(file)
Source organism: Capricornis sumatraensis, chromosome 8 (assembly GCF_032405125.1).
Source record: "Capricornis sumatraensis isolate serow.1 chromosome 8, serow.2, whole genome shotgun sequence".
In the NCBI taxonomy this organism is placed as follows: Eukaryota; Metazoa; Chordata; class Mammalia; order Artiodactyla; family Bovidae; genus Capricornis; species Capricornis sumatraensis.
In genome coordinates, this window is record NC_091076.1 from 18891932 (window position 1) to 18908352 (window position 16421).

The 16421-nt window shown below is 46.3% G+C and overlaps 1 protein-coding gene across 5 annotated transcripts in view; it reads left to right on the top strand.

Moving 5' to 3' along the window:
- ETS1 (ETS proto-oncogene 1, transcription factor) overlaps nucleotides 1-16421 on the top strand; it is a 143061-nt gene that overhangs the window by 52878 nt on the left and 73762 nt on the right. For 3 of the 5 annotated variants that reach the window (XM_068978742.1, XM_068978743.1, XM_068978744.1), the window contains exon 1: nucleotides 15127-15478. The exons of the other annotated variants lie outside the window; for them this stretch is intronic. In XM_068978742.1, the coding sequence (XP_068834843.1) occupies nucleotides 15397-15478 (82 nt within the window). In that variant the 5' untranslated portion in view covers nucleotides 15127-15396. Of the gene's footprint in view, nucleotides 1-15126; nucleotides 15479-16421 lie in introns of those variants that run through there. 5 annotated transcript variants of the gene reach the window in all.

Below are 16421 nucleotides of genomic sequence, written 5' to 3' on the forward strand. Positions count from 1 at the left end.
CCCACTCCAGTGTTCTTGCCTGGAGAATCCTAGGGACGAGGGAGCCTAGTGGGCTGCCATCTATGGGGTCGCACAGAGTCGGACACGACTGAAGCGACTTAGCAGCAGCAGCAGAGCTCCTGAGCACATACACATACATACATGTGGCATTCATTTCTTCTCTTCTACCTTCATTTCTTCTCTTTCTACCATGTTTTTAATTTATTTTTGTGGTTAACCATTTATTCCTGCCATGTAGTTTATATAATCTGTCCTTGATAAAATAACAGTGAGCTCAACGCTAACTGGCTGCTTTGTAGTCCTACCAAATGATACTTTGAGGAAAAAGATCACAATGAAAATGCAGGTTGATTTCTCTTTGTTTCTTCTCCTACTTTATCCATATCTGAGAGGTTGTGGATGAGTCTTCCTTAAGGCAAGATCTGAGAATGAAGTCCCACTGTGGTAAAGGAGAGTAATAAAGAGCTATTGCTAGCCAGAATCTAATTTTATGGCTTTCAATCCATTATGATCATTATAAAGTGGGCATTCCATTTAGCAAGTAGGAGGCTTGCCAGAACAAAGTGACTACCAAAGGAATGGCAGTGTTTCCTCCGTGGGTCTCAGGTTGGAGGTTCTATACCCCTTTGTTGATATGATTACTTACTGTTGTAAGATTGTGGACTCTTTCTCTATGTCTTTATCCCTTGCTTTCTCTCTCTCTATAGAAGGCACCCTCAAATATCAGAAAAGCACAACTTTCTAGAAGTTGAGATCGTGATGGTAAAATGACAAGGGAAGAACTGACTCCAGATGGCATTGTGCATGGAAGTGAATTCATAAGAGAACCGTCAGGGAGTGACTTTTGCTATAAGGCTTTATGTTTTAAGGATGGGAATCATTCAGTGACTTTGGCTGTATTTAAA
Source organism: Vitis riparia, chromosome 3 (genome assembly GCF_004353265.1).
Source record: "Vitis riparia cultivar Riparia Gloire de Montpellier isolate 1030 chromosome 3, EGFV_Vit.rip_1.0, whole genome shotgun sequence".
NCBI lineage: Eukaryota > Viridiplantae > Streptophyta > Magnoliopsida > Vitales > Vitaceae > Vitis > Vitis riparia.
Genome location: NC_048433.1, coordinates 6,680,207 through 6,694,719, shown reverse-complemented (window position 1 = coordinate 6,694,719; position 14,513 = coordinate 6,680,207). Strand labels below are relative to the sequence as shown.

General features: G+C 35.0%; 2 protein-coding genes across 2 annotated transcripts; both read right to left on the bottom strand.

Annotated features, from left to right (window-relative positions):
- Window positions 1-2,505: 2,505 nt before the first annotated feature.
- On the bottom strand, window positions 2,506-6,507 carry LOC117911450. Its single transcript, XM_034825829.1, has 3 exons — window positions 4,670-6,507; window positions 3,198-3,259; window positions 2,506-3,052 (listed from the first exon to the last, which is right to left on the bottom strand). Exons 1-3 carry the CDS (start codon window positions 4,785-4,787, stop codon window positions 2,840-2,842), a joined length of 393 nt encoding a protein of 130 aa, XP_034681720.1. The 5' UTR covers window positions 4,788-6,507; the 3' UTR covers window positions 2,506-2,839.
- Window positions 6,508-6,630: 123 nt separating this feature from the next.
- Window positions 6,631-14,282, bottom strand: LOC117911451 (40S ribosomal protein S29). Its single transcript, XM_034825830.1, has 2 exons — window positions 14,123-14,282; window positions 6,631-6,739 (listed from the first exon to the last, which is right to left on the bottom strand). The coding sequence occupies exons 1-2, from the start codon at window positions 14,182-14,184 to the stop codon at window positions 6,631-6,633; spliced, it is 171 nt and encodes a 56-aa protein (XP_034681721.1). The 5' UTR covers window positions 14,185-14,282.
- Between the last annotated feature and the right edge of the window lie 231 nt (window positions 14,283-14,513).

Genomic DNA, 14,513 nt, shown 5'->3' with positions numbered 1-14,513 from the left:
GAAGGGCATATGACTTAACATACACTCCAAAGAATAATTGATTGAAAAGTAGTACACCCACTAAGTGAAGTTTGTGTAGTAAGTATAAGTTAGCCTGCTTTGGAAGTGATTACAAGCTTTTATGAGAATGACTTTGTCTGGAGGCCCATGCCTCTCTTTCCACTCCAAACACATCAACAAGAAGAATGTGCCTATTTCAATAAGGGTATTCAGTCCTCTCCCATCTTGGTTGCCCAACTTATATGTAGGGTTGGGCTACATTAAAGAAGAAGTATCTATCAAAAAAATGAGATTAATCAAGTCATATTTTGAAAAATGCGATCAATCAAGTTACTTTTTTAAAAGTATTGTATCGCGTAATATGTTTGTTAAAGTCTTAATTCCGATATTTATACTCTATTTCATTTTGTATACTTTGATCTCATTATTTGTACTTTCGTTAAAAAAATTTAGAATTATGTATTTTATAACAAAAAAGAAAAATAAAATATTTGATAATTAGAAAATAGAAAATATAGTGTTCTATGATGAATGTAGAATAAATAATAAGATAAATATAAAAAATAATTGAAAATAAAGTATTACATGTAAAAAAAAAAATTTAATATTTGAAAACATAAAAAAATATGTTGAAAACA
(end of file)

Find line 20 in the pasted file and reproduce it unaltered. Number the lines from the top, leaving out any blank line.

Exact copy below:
- Between the last annotated feature and the right edge of the window lie 231 nt (window positions 14,283-14,513).